Government // Mobile & Wireless
News
4/3/2013
02:02 PM
Connect Directly
Facebook
Google+
LinkedIn
Twitter
RSS
E-Mail
50%
50%
Repost This

Cell Phone Inventor Talks of First Cell Call

40 years ago today, April 3, 1973, the first cell phone call was made by Motorola engineer Martin Cooper. He called his competitor at Bell Labs to gloat at having beat them.

It was 40 years ago today, April 3, 1973. Martin Cooper, then a senior engineer at Motorola, made a cell phone call — the first one ever.

Cooper, now age 85, tells the story of this call in an interview with the BBC, embedded below. The call, in the presence of a journalist, was to his chief competitor, Dr. Joel S. Engel, who was head of Bell Labs: "Joel, this is Marty. I'm calling you from a cell phone, a real handheld portable cell phone."

Yes, the first cell phone call was for the purpose of gloating. Cooper says that Engel tells him he doesn't remember the call.

In the interview Cooper discusses some of the benefits to mankind that came from ubiquitous mobile phones. He also says that Motorola treated him well (even though he got $1 from it for signing away the rights to all his inventions).

He also criticized the mobile carriers for focusing on speed rather than reliability of coverage. "The emphasis of the carriers has been to market speed, and yet the technology exists today, and it's being adopted slowly ... that would give us really solid coverage and increase the capacity of the system."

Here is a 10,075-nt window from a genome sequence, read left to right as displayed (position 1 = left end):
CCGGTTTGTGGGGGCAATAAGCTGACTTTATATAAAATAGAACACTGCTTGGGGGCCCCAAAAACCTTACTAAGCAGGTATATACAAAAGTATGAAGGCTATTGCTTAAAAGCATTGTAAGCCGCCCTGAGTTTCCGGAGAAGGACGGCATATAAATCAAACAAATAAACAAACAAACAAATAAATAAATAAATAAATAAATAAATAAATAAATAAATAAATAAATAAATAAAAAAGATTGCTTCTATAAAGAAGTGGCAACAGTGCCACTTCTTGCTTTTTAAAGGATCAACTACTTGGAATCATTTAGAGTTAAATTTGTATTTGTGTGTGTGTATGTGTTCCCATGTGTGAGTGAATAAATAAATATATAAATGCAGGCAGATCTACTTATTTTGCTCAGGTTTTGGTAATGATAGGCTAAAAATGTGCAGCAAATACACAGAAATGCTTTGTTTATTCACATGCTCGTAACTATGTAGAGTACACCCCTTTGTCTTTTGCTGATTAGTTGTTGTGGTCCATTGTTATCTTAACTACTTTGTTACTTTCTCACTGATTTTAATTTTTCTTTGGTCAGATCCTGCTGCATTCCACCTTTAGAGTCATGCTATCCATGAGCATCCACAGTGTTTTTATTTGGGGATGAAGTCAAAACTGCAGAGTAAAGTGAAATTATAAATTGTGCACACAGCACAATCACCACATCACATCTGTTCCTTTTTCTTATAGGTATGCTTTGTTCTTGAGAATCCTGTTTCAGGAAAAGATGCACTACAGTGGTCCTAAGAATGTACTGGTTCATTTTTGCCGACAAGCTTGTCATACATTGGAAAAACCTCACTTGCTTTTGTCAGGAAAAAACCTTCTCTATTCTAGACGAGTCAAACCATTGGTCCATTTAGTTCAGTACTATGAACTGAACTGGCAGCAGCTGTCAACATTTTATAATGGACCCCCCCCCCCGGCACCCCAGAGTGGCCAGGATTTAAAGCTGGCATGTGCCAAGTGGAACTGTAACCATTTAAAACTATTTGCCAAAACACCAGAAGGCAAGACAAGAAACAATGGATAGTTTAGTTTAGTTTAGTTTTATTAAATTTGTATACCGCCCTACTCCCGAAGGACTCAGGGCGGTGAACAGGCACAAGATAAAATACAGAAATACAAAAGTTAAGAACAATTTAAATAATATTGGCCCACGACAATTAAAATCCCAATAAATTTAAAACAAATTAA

Get Adobe Flash player

[Editors note: In retrospect, the first thing to say would be "Watson! Come quickly! I need you!"]

Comment  | 
Print  | 
More Insights
Register for InformationWeek Newsletters
White Papers
Current Issue
InformationWeek Government, May 2014
NIST's cyber-security framework gives critical-infrastructure operators a new tool to assess readiness. But will operators put this voluntary framework to work?
Video
Slideshows
Twitter Feed
Audio Interviews
Archived Audio Interviews
GE is a leader in combining connected devices and advanced analytics in pursuit of practical goals like less downtime, lower operating costs, and higher throughput. At GIO Power & Water, CIO Jim Fowler is part of the team exploring how to apply these techniques to some of the world's essential infrastructure, from power plants to water treatment systems. Join us, and bring your questions, as we talk about what's ahead.